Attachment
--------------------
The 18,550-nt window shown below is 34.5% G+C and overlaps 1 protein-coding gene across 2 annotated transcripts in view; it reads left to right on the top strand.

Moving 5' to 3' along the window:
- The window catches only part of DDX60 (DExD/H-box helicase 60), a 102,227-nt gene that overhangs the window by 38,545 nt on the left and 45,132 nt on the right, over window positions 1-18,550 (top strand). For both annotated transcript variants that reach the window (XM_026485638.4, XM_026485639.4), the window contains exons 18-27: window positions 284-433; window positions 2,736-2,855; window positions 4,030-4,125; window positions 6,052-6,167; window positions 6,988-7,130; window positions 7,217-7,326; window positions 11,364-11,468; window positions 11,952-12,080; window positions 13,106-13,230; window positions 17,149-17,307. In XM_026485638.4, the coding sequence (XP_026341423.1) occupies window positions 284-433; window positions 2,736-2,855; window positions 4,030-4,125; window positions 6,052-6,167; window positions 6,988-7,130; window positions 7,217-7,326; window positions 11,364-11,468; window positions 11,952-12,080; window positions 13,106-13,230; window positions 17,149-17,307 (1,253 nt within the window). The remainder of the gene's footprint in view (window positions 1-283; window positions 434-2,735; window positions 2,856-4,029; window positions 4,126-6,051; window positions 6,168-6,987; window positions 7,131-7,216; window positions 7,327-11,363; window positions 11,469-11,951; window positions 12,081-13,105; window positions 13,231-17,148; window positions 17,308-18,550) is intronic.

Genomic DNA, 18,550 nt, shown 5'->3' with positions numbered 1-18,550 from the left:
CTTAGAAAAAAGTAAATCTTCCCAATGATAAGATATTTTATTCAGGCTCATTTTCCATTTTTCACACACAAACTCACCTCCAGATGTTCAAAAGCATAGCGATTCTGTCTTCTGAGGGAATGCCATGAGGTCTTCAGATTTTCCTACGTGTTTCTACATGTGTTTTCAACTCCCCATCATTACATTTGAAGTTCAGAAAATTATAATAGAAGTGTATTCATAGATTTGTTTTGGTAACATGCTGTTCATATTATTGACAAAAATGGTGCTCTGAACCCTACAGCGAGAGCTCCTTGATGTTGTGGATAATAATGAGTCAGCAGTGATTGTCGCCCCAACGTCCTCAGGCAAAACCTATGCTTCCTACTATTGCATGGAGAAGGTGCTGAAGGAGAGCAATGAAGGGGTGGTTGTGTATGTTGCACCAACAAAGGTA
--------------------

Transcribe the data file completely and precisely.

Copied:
The 18,550-nt window shown below is 34.5% G+C and overlaps 1 protein-coding gene across 2 annotated transcripts in view; it reads left to right on the top strand.

Moving 5' to 3' along the window:
- The window catches only part of DDX60 (DExD/H-box helicase 60), a 102,227-nt gene that overhangs the window by 38,545 nt on the left and 45,132 nt on the right, over window positions 1-18,550 (top strand). For both annotated transcript variants that reach the window (XM_026485638.4, XM_026485639.4), the window contains exons 18-27: window positions 284-433; window positions 2,736-2,855; window positions 4,030-4,125; window positions 6,052-6,167; window positions 6,988-7,130; window positions 7,217-7,326; window positions 11,364-11,468; window positions 11,952-12,080; window positions 13,106-13,230; window positions 17,149-17,307. In XM_026485638.4, the coding sequence (XP_026341423.1) occupies window positions 284-433; window positions 2,736-2,855; window positions 4,030-4,125; window positions 6,052-6,167; window positions 6,988-7,130; window positions 7,217-7,326; window positions 11,364-11,468; window positions 11,952-12,080; window positions 13,106-13,230; window positions 17,149-17,307 (1,253 nt within the window). The remainder of the gene's footprint in view (window positions 1-283; window positions 434-2,735; window positions 2,856-4,029; window positions 4,126-6,051; window positions 6,168-6,987; window positions 7,131-7,216; window positions 7,327-11,363; window positions 11,469-11,951; window positions 12,081-13,105; window positions 13,231-17,148; window positions 17,308-18,550) is intronic.

Genomic DNA, 18,550 nt, shown 5'->3' with positions numbered 1-18,550 from the left:
CTTAGAAAAAAGTAAATCTTCCCAATGATAAGATATTTTATTCAGGCTCATTTTCCATTTTTCACACACAAACTCACCTCCAGATGTTCAAAAGCATAGCGATTCTGTCTTCTGAGGGAATGCCATGAGGTCTTCAGATTTTCCTACGTGTTTCTACATGTGTTTTCAACTCCCCATCATTACATTTGAAGTTCAGAAAATTATAATAGAAGTGTATTCATAGATTTGTTTTGGTAACATGCTGTTCATATTATTGACAAAAATGGTGCTCTGAACCCTACAGCGAGAGCTCCTTGATGTTGTGGATAATAATGAGTCAGCAGTGATTGTCGCCCCAACGTCCTCAGGCAAAACCTATGCTTCCTACTATTGCATGGAGAAGGTGCTGAAGGAGAGCAATGAAGGGGTGGTTGTGTATGTTGCACCAACAAAGGTA